It was just more than 30 years ago when Charles Carpenter made his first 200-mph run.
Three decades later, “The Godfather of Pro Mod” is still racing, still enjoying himself and still going 200 mph – only now it’s in half the track.
Carpenter made his first career 200 mph run in the 1/8-mile at the recent Shakedown Nationals event in Virginia, going 3.78 at 200 in his nitrous-powered Camaro, crossing off one of the few remaining major items on the veteran’s to-do list.
“It is absolutely unbelievable. I ran 200 mph in 1988 and to think we would be able to do that in the 1/8-mile, it’s crazy,” Carpenter said. I’m getting toward the end of my career, and the coolest part of this is to embrace some of this technology that’s here now. This stuff is just awesome and it’s just unbelievable to think what we can do.
“The coolest thing is we ran 200 mph and all we did was take the spark plugs out of the motor and check the valve springs, look at the data and we were basically ready to go again. That says so much for the sport.”
Carpenter has had a distinct part in the evolution of Pro Mod as one of the original pioneers in the class, piloting his ’55 Chevy to impressive performances from coast to coast.
These days, he’s driving a nitrous Camaro from Jerry Bickel Race Cars he got in 2017. After 45 years in the sport, Carpenter is still having the time of his life, enjoying plenty of highlights along the way.
Along with the 200-mph run in Virginia, Carpenter finished third in the Carolina Xtreme Pro Mod Series standings this year, facing off with the likes of Rickie Smith, Chris Rini and others this year.
He lauds the work of guys like Brandon Switzer at Switzer Dynamics, Paul Albino and Total Induction Tuning Solutions, and Dan Stevenson and Stevenson Crane, who supplied Carpenter with the Reher Morrison engine. But there’s also a simple reason why Carpenter has continued to stay involved in the sport he loves.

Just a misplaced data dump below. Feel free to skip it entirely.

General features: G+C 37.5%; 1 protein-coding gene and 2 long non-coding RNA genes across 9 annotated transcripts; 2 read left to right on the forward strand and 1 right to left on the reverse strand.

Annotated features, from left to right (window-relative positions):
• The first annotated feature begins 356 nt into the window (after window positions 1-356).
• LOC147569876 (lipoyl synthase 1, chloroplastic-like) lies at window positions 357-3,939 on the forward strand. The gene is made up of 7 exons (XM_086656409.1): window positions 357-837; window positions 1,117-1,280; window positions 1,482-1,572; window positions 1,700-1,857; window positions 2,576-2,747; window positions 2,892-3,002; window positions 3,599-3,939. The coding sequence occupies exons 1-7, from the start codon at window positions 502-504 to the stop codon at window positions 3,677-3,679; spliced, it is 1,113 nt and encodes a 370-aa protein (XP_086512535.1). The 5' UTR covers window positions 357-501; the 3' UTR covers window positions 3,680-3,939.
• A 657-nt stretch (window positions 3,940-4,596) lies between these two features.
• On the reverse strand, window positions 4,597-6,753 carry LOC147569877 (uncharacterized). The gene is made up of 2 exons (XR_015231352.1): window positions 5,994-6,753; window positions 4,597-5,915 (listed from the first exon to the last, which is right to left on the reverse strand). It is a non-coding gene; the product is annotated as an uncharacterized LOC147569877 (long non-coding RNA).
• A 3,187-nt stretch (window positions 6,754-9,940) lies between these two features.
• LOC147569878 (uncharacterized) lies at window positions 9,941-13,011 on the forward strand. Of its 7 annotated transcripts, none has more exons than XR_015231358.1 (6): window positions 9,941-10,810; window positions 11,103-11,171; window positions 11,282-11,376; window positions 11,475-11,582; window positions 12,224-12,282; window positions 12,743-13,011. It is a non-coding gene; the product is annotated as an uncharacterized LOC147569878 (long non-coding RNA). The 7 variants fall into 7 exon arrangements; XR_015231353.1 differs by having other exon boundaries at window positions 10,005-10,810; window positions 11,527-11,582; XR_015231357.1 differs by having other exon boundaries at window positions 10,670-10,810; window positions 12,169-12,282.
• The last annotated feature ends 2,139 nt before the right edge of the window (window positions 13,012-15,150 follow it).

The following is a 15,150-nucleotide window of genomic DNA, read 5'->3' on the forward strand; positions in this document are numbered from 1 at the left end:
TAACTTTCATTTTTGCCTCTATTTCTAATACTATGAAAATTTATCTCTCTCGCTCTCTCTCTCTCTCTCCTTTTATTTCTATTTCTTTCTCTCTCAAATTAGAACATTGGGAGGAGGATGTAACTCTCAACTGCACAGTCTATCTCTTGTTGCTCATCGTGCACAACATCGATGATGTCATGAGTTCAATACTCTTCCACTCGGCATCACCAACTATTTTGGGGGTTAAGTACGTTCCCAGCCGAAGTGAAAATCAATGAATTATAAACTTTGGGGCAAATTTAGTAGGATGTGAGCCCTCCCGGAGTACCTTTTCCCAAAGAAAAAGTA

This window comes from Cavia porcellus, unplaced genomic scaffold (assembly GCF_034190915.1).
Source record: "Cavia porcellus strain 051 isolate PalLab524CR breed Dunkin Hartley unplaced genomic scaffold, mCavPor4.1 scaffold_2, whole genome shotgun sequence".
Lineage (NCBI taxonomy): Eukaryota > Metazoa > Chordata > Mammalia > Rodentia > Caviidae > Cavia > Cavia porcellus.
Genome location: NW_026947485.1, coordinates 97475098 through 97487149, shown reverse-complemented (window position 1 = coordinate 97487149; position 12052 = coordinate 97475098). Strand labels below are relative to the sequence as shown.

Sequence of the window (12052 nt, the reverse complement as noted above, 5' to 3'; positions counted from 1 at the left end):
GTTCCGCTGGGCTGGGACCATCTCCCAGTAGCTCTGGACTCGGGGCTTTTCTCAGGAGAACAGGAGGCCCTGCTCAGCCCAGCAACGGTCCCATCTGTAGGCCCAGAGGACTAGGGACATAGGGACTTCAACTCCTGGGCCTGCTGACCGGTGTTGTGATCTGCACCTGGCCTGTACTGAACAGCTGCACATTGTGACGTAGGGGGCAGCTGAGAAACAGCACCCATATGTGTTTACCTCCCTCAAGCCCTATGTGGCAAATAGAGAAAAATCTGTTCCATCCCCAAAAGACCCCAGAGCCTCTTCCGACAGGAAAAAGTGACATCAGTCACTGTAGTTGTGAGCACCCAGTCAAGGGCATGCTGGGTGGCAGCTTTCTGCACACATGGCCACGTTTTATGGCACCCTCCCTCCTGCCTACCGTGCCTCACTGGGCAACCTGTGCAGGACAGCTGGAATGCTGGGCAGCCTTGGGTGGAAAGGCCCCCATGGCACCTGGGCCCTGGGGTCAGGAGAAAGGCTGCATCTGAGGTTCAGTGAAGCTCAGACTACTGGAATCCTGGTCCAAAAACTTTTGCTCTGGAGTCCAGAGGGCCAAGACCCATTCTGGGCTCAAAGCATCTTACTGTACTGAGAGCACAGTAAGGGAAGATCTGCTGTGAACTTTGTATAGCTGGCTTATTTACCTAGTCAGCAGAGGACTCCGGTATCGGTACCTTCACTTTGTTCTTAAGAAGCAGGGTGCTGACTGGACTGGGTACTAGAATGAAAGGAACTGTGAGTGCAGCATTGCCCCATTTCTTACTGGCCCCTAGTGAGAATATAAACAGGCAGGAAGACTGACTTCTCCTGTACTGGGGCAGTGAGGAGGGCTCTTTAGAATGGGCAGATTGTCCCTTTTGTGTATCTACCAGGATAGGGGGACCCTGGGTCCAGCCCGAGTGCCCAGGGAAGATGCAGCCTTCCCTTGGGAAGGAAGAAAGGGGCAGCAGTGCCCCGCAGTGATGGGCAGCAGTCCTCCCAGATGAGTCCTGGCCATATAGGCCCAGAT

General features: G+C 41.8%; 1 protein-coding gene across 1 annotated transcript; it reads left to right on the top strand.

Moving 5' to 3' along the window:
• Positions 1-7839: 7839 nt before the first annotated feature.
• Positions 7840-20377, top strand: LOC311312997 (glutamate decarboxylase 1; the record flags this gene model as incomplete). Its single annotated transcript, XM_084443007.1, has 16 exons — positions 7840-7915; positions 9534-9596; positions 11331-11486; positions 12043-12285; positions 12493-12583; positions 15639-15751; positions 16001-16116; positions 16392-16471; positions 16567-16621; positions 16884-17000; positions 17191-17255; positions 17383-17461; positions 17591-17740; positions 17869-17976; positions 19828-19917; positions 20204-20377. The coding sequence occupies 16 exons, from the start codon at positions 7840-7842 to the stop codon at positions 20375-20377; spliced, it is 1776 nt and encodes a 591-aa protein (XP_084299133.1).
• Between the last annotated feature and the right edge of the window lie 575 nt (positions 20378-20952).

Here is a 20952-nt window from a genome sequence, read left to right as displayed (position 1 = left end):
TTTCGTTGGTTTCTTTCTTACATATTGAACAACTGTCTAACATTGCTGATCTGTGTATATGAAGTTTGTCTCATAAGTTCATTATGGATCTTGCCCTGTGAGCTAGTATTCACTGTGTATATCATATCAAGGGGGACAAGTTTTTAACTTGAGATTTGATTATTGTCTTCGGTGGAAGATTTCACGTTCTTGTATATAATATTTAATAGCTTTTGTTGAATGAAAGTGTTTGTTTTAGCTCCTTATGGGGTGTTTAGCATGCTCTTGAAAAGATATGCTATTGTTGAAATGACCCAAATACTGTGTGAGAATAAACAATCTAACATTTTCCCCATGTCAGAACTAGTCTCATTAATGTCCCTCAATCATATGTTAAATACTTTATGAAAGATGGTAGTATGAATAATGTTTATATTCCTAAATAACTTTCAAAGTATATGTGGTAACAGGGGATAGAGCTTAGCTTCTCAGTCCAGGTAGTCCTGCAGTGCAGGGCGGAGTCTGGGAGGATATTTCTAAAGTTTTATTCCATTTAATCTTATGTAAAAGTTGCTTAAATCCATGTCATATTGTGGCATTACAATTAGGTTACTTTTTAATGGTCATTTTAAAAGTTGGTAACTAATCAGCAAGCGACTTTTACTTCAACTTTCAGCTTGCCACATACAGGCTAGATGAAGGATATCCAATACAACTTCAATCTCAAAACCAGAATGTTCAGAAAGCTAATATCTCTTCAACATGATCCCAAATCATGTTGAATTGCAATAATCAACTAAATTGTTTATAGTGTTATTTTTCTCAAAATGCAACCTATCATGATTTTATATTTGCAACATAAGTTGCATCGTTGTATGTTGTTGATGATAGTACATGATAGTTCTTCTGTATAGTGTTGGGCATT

“I love the camaraderie of this,” Carpenter said. “It’s a bunch of people sharing their passion, putting their heart and soul into it and I love being out there with everyone. I’m excited about it still and I still love to do it.”
Having a good car helps the matter as well.
Since taking delivery of the Camaro, the car has been exemplary while displaying impressive durability. He’s not running it on the ragged edge, but Carpenter has been extremely pleased with how well the car has performed without taking damage. It’s a nod to Bickel, Carpenter’s knowledge and the technological advances he has continually praised.
“This car is awesome,” Carpenter said. “It is the absolute best car I’ve ever owned. It drives so well, everything works and it responds to changes. It’s an awesome piece. We’ve known for years that Bickel builds the best piece out there, and this car does everything a racecar is supposed to.”
That includes going 200 mph in the 1/8-mile for the first time as well. As race conditions started to come in ideally, Carpenter figured he had a chance.
The career-best speed came under the lights and the major benefit of doing it in half the track allowed Carpenter to see it on the scoreboard as he coasted by. If anything, though, it’s only motivated him to reach one last item on his Pro Mod bucket list: a trip to the 3.60s.
Carpenter joked he had to find a new goal because he’s “not ready to quit,” and as he proved with his 200 mph blast, the legendary driver still has plenty left in the tank.
“It was awesome. The beauty of running 1/8-mile on a 1/4-mile track is you get to see it. That’s a cool thing to be able to see it. I knew it was on a good pass, but the transmission we put in was a different ratio. The car was just a little lazy in the middle, but I could tell it was doing well out the back. It was just awesome,” Carpenter said.
“The 200 mph was one of the last things I could get and I’m hoping we can go in the 3.60s before I’m finished. It was about as exciting as my first 200 mph in the quarter-mile. It was pretty cool. We were looking forward to it and when we got this car and engine combination, this was my goal.”
As usual with Carpenter, it was mission accomplished.